How does CO2 laser cutting work?
The Science (condensed)
Electricity is passed through a tube filled with gas, usually Carbon dioxide (CO2), Nitrogen (N2), Hydrogen (H) and Helium (He). The CO2 and N2 gain more energy. In this excited state, when they come into contact with He they release their energy as photons, or light. An array of mirrors act to increase the light intensity until it is very powerful. An infrared laser beam is discharged from the tube at aprox 19mm diameter and is focused with a curved lens, further magnifying it’s intensity. The infrared wavelength is very high, around 10.6 micrometers, ideal for cutting acrylic, timber and card. Metal laser cutters produce wavelengths of 1.064 micrometers and are able to achieve greater intensity.
As can be seen in the illustration above, the beam has a point of optimal focus and intensity. For cutting, this point is focused as close to the middle of the material as possible. The thicker the material the more chance of a visible chamfer being produced at the edge of the material. Different cutting and etching results can be achieved from offsetting the optimal point of focus and I will post about this separately.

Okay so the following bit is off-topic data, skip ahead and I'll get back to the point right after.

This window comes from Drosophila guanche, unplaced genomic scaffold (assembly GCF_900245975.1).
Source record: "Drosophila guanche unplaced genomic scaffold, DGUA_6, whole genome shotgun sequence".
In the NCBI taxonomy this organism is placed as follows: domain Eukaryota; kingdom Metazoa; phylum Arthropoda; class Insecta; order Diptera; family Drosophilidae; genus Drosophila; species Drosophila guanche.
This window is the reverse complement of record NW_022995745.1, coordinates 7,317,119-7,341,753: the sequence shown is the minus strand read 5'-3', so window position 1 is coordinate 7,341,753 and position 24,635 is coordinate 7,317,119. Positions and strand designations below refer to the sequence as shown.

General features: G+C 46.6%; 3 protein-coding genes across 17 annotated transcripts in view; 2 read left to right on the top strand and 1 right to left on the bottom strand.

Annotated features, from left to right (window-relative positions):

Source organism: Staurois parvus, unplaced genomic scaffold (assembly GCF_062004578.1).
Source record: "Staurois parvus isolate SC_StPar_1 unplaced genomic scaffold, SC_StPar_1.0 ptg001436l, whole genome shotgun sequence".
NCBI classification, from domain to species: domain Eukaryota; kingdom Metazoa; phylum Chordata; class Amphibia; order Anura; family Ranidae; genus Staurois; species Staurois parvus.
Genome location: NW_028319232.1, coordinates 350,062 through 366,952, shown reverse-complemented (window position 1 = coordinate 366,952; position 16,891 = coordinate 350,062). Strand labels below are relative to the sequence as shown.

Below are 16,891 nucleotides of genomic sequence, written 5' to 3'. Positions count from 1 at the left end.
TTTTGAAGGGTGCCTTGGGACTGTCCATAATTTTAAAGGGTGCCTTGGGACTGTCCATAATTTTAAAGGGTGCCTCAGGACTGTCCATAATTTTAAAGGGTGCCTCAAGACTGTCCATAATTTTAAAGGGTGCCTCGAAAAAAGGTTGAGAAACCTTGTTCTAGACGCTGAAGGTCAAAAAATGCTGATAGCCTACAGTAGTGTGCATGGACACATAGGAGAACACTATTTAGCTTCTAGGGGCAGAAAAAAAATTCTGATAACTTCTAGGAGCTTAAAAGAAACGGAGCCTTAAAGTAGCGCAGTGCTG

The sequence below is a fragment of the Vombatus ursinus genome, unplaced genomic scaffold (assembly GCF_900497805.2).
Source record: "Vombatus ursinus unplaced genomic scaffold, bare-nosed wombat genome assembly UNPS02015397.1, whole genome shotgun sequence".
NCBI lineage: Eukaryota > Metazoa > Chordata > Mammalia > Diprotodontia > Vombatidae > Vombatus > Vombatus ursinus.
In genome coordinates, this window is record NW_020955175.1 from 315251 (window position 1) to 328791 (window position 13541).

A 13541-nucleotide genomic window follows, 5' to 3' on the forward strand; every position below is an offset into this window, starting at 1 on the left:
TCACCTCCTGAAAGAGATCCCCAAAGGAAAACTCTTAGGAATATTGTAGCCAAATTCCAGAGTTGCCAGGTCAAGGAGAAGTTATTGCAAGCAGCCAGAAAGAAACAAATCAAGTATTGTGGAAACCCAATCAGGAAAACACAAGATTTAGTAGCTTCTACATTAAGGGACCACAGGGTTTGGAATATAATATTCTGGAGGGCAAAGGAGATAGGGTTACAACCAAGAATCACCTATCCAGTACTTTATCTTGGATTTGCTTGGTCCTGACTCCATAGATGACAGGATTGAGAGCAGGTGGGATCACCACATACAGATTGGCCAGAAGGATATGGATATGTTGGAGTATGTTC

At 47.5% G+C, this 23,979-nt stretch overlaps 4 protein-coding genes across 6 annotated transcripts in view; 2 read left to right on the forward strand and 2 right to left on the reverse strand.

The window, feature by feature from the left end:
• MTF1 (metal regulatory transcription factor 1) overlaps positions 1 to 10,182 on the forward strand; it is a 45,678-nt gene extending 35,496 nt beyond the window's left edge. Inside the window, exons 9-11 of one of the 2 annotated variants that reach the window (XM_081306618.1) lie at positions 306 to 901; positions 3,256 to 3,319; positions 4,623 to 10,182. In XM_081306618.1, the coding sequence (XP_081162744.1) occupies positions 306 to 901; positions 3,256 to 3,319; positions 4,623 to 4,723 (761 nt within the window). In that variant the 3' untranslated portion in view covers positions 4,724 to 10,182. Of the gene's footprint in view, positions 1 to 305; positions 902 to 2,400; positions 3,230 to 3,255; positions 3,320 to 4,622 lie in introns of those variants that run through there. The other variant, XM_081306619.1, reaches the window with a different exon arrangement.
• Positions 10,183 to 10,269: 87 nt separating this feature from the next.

The laser cuts with a continuous wave, the resulting pulses of heat produce the characteristic striations on the edge of the cut material. It is possible to increase and decrease the pulse per second to achieve the best result for the material you are cutting. For example acrylic laser cuts cleanly with a polished edge where the heat has melted the material, although the striations are visible on inspection. With increasing pulse per second, closer striations improve the surface quality as roughness diminishes. Increasing pps on some timber however increases the burning on the edge and does not benefit the cut so suitable power speed and pps need to be chosen for each material.